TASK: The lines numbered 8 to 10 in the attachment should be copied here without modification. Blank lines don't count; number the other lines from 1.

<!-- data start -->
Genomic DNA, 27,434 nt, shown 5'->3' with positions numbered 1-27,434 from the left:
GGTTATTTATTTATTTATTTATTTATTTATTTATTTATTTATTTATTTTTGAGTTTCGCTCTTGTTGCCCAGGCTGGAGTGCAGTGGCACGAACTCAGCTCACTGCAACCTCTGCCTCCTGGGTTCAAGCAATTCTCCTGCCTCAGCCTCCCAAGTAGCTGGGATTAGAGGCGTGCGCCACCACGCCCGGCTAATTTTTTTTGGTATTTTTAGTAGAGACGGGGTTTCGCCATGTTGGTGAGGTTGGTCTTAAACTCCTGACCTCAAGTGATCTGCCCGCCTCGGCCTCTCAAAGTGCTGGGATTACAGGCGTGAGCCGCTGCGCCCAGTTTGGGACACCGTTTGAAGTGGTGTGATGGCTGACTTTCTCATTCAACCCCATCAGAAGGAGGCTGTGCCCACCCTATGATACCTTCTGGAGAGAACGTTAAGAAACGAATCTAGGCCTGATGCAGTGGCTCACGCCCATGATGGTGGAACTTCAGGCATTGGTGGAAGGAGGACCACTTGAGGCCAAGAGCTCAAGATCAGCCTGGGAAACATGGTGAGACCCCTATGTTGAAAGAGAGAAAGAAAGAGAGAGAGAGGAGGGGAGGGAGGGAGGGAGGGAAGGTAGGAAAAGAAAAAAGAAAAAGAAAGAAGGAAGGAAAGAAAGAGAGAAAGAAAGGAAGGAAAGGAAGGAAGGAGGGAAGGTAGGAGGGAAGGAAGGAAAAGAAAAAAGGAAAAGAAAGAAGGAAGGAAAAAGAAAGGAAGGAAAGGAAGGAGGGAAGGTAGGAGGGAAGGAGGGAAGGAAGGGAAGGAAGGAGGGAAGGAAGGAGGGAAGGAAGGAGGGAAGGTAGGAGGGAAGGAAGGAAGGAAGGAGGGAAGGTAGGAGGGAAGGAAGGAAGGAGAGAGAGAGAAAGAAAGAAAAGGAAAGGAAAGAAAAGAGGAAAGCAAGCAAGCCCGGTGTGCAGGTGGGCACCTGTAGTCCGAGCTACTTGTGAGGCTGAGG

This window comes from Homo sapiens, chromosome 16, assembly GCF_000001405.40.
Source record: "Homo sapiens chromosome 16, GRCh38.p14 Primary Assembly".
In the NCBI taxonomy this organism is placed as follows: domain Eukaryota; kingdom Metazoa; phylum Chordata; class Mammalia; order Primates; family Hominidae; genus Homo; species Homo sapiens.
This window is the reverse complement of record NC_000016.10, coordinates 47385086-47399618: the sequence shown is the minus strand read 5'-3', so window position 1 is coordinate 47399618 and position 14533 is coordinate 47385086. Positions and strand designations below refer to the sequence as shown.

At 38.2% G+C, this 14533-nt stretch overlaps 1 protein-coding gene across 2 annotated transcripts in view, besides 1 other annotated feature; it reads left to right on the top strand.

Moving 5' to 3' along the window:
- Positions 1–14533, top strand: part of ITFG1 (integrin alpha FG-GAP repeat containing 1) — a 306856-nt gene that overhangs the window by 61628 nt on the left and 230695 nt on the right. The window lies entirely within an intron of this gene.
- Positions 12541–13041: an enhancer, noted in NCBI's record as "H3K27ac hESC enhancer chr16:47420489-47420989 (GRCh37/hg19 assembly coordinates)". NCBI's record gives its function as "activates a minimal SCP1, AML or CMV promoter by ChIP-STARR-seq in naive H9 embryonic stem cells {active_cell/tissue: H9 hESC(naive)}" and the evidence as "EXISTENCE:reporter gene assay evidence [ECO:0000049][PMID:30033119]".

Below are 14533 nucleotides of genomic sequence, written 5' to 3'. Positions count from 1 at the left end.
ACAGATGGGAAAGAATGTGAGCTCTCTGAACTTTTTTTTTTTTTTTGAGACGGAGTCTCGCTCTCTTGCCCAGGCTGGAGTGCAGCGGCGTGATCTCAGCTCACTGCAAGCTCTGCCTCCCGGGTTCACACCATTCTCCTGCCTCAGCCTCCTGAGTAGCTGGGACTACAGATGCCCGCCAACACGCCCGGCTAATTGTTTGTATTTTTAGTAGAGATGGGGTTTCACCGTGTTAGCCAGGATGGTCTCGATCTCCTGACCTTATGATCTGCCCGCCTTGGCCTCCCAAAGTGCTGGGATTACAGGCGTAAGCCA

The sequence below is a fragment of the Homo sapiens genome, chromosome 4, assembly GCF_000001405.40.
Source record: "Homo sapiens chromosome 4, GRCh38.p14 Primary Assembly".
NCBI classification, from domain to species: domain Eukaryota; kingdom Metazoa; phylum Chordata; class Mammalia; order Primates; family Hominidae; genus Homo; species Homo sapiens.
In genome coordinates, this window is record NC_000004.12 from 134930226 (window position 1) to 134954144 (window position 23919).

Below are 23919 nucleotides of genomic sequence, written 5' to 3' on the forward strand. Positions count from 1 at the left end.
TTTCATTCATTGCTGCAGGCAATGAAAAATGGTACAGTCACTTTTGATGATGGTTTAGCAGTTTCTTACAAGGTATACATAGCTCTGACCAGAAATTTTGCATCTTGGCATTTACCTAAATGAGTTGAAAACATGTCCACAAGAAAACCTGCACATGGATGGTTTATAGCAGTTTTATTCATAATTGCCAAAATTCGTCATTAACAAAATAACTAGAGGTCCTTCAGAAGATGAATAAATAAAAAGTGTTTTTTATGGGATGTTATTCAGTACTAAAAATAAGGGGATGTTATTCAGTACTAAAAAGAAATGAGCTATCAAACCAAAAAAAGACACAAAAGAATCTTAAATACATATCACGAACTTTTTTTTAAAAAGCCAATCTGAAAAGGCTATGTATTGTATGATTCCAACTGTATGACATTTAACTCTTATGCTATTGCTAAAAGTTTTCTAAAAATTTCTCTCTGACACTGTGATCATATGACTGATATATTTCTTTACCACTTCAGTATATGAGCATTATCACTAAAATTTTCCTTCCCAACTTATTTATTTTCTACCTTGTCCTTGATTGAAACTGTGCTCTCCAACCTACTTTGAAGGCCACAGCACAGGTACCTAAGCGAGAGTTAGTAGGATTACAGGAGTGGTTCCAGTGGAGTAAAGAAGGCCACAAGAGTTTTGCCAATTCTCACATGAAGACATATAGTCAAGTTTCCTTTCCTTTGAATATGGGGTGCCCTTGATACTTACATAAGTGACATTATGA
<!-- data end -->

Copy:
Moving 5' to 3' along the window:
- Positions 1–14533, top strand: part of ITFG1 (integrin alpha FG-GAP repeat containing 1) — a 306856-nt gene that overhangs the window by 61628 nt on the left and 230695 nt on the right. The window lies entirely within an intron of this gene.
- Positions 12541–13041: an enhancer, noted in NCBI's record as "H3K27ac hESC enhancer chr16:47420489-47420989 (GRCh37/hg19 assembly coordinates)". NCBI's record gives its function as "activates a minimal SCP1, AML or CMV promoter by ChIP-STARR-seq in naive H9 embryonic stem cells {active_cell/tissue: H9 hESC(naive)}" and the evidence as "EXISTENCE:reporter gene assay evidence [ECO:0000049][PMID:30033119]".